BOT, i.e. Build – Operate -Transfer, which consists in the fact that the private partner builds on the basis of the received project, then exploits it and then transfers it to the public entity, which regulates and supervises the investment process at all times. Financing in this model comes from the public party, which is also the owner of the project. This model is most common when a public entity wants the most effective and correct operation of the infrastructure used to perform public tasks.
DBFO or Design- Build – Finance- Operate, which consists in designing the infrastructure, then building it, financing both of these elements and then its operation. The private partner is the owner of the created project – until the infrastructure is handed over to the public entity. This model is also used for the most effective and correct operation of the infrastructure used to perform public tasks.
BOO or Build – Own – Operate – in this model, the investment is not taken over by a public entity. The private partner finances a given investment, implements it and, having a given infrastructure, may charge user fees, because it remains its owner.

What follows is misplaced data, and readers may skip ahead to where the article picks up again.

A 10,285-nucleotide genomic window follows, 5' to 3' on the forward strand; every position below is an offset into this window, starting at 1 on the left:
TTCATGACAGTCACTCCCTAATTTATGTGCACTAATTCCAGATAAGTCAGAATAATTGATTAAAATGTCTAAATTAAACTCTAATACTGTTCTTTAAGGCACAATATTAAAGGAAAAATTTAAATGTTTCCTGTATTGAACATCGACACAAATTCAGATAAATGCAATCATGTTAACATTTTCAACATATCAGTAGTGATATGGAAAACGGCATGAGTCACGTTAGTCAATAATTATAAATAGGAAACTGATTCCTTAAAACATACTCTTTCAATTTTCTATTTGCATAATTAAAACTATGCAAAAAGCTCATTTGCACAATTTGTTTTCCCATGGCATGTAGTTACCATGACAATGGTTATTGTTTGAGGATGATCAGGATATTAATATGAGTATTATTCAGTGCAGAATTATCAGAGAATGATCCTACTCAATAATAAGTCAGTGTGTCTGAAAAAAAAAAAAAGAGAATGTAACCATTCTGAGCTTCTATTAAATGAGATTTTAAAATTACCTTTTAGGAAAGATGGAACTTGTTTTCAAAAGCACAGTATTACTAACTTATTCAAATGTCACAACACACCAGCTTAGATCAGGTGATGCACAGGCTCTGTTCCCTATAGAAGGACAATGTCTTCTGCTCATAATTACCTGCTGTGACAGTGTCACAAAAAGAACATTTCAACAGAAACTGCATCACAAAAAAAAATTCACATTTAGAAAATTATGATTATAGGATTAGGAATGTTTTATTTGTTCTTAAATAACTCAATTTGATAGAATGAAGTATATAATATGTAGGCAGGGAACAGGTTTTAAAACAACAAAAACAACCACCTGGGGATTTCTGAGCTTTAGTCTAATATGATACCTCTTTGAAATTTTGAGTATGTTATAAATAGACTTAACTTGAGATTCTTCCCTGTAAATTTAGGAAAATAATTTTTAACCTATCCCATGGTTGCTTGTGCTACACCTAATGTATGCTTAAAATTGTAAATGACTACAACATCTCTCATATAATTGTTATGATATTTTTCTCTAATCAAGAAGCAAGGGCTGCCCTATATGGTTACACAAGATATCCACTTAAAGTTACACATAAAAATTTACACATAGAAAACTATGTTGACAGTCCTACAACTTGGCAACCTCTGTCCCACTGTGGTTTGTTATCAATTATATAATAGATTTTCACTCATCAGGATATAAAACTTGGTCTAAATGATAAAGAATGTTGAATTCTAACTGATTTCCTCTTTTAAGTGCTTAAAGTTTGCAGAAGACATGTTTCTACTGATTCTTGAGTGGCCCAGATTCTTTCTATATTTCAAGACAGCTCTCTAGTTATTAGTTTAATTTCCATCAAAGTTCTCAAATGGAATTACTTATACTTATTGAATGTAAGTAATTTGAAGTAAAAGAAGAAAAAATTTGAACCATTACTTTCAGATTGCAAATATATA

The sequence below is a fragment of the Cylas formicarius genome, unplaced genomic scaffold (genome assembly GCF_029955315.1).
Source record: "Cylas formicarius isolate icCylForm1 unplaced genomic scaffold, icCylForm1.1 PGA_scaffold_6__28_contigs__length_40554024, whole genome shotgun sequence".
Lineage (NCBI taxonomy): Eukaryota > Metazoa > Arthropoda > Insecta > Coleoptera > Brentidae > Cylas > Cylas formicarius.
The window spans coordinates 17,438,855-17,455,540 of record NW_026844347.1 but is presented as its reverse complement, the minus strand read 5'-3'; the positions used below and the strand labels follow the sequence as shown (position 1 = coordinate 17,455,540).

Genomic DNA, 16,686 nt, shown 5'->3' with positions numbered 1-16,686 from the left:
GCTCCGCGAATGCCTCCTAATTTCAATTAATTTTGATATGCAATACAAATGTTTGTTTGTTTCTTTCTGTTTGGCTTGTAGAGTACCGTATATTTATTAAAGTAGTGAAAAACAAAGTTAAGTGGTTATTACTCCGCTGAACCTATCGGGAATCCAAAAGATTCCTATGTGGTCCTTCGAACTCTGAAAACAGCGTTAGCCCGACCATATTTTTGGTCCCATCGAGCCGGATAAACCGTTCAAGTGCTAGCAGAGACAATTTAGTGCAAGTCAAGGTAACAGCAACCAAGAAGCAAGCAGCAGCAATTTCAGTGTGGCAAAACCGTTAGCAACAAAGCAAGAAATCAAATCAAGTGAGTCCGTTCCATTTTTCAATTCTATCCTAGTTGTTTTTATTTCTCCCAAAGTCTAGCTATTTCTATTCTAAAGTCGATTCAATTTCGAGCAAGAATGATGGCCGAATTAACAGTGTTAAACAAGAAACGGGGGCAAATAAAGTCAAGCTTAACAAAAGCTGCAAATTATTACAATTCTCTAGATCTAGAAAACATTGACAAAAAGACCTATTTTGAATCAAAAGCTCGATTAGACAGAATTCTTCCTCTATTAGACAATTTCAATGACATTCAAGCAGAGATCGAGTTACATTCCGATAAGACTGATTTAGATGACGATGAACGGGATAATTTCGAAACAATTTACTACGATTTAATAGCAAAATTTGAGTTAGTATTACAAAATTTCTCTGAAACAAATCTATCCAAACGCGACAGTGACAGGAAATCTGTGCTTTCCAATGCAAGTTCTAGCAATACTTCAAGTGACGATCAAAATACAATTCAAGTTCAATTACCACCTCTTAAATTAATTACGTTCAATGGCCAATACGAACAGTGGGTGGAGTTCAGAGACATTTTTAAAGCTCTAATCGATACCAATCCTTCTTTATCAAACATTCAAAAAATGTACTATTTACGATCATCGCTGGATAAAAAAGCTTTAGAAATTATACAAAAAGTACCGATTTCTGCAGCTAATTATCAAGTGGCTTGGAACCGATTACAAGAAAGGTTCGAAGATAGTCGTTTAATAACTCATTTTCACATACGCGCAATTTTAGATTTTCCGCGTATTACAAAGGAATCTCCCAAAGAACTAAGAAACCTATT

BTL or Build – Transfer – Lease – the private partner finances and implements the investment, taking the risk of cost overruns and delays in the implementation of the investment. Then, the ownership right to the investment is taken over by the public entity, and the private entity, on the basis of a lease agreement, operates the facility on behalf of the public party, e.g. under a lease agreement.